About The ECMAScript 6 Overview
This document is a summary of more in-depth articles and ebooks that you can find on the Internet.
Where Does ECMAScript 6 Run?
The web browsers with the most support for ECMAScript 6 as of December 2015 are Edge 13, Firefox 44, Chrome 48 and Opera 35.
A server is a computer application program that responds to requests for information from a client in a client/server relationship system. A typical example is a web server or pushing a web page to a web browser or a web server receiving email and transferring it to an email client. A server can also refer to the actual hardware designed... More runtimes such as Node 5.0, EchoJs and Kinoma XS6 are also compatible with ES6.
You can have a look at this ECMAScript compatibility matrix for more information and you can also bookmark it for your future reference.
Goals for ECMAScript 6
- To make ES6 a better language for writing complex Application software or app is a program or group of programs designed to run on computing devices which perform a group of functions, tasks, or activities for the end-user. These programs usually consist of system software and application software. System software interacts with computers at a basic level performing low-level. Application software resides above system software directly interacting with the... More.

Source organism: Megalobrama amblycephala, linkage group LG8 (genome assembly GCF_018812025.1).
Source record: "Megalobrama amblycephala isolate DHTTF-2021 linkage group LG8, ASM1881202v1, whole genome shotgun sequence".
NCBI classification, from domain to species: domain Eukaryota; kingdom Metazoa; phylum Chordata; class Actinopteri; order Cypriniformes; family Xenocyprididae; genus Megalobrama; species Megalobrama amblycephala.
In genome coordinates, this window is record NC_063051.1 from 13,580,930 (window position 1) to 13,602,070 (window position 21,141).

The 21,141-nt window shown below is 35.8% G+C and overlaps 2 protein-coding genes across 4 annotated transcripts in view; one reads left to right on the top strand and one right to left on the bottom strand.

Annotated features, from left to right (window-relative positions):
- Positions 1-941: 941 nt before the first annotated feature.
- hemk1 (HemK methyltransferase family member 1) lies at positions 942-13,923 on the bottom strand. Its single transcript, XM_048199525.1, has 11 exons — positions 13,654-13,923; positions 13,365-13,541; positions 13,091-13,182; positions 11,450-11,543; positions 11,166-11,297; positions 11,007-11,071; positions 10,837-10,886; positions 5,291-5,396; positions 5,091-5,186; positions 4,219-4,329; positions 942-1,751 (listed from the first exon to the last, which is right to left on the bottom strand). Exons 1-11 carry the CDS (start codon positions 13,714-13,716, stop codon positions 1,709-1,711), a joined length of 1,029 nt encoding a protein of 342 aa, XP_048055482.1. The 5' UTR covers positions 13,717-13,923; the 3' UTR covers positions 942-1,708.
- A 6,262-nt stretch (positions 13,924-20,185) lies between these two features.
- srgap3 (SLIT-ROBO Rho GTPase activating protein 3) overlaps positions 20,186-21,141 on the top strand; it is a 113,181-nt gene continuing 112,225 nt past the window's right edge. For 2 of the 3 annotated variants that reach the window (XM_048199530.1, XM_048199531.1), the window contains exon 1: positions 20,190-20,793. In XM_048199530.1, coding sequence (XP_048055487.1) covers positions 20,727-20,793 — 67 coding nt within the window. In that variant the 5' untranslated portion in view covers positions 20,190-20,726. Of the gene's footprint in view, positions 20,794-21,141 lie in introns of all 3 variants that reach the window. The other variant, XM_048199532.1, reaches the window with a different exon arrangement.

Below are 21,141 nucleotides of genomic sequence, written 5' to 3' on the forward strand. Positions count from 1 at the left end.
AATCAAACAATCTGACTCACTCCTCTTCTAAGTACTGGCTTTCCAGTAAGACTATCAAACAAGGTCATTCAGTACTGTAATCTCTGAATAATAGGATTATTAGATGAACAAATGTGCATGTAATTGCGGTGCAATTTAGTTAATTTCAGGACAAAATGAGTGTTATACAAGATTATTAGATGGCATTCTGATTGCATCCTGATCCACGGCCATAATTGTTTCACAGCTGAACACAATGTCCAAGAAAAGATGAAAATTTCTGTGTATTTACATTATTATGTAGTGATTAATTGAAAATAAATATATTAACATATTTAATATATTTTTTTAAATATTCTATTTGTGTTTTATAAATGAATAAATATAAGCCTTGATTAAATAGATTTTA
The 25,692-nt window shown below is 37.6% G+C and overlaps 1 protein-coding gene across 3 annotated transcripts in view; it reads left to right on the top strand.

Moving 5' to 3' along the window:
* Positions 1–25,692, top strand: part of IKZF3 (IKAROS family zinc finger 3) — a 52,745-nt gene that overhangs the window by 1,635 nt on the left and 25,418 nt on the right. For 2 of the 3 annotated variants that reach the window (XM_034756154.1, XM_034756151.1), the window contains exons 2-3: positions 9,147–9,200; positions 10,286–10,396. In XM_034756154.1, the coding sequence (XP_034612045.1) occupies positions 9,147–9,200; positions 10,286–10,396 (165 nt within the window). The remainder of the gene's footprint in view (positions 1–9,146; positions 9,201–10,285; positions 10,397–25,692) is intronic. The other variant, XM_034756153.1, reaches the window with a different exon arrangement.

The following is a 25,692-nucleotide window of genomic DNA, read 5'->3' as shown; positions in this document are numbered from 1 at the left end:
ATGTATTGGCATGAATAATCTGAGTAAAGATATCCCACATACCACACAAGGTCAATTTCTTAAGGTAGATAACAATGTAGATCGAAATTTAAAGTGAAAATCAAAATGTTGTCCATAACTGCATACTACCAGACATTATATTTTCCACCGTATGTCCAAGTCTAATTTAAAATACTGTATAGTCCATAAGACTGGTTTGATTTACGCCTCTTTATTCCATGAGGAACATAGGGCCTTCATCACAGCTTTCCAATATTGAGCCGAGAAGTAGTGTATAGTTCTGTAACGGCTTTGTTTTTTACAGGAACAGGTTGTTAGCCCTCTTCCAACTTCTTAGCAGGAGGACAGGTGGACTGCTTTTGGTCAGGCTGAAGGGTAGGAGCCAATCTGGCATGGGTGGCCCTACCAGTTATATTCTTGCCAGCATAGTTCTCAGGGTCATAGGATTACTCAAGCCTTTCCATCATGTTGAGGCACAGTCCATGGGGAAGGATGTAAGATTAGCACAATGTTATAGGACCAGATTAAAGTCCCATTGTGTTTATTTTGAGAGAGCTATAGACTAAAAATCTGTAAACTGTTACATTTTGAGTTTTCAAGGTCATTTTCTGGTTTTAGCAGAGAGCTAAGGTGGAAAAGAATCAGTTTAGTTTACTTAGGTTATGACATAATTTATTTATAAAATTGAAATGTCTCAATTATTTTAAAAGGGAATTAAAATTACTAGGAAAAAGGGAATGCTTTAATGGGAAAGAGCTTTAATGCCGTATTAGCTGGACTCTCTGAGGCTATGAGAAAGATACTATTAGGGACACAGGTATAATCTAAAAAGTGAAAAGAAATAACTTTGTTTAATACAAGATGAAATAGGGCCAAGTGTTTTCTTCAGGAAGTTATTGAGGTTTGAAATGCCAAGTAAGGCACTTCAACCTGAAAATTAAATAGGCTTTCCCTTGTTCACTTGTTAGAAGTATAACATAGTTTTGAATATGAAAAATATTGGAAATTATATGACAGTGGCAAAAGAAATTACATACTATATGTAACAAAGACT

- A better language for writing code generators and
- A better language for writing libraries.
- To improve versioning by keeping it simple and as linear as possible.
- To improve interoperability by adopting standards as much as possible.
General ECMAScript 6 Features
The general features that come with ES6 resolve around these issues.
- Better syntax for Classes and Modules.
- New functionality in the standard library such as maps, sets, promises, strings, and arrays.
- Brand new features such as Generators, Proxies, and Weakmaps.
Other additional major enhancements that come with ES6 include modules, class declarations, iterators, and generators, lexical block scoping, destructuring patterns, promises for asynchronous programming, and proper tail calls.
What’s Next with ECMAScript?
The new naming convention has been adopted to fit a road-map that will see the release of a new version of ECMAScript coming out every year. These new versions will probably be small upgrades rather than major overhauls.